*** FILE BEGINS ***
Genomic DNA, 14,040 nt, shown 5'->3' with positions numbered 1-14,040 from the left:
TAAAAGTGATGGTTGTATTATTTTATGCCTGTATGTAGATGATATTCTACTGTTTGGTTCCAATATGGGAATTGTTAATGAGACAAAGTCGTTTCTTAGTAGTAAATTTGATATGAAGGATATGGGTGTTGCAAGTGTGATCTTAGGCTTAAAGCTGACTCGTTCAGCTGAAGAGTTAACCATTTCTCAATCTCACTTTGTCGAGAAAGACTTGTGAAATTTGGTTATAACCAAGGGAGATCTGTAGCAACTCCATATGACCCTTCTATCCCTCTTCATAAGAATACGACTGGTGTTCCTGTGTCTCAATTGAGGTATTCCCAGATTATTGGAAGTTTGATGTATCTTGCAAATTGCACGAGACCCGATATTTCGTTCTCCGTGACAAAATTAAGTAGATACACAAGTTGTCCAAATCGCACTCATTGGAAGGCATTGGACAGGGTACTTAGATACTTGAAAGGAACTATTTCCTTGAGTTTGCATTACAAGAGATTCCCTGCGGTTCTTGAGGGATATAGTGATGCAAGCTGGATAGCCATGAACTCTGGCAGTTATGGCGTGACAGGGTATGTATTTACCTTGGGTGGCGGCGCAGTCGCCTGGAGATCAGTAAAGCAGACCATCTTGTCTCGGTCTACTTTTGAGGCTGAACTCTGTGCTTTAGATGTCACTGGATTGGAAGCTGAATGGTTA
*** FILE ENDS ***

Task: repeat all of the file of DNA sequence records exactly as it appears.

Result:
Genomic DNA, 14,040 nt, shown 5'->3' with positions numbered 1-14,040 from the left:
TAAAAGTGATGGTTGTATTATTTTATGCCTGTATGTAGATGATATTCTACTGTTTGGTTCCAATATGGGAATTGTTAATGAGACAAAGTCGTTTCTTAGTAGTAAATTTGATATGAAGGATATGGGTGTTGCAAGTGTGATCTTAGGCTTAAAGCTGACTCGTTCAGCTGAAGAGTTAACCATTTCTCAATCTCACTTTGTCGAGAAAGACTTGTGAAATTTGGTTATAACCAAGGGAGATCTGTAGCAACTCCATATGACCCTTCTATCCCTCTTCATAAGAATACGACTGGTGTTCCTGTGTCTCAATTGAGGTATTCCCAGATTATTGGAAGTTTGATGTATCTTGCAAATTGCACGAGACCCGATATTTCGTTCTCCGTGACAAAATTAAGTAGATACACAAGTTGTCCAAATCGCACTCATTGGAAGGCATTGGACAGGGTACTTAGATACTTGAAAGGAACTATTTCCTTGAGTTTGCATTACAAGAGATTCCCTGCGGTTCTTGAGGGATATAGTGATGCAAGCTGGATAGCCATGAACTCTGGCAGTTATGGCGTGACAGGGTATGTATTTACCTTGGGTGGCGGCGCAGTCGCCTGGAGATCAGTAAAGCAGACCATCTTGTCTCGGTCTACTTTTGAGGCTGAACTCTGTGCTTTAGATGTCACTGGATTGGAAGCTGAATGGTTA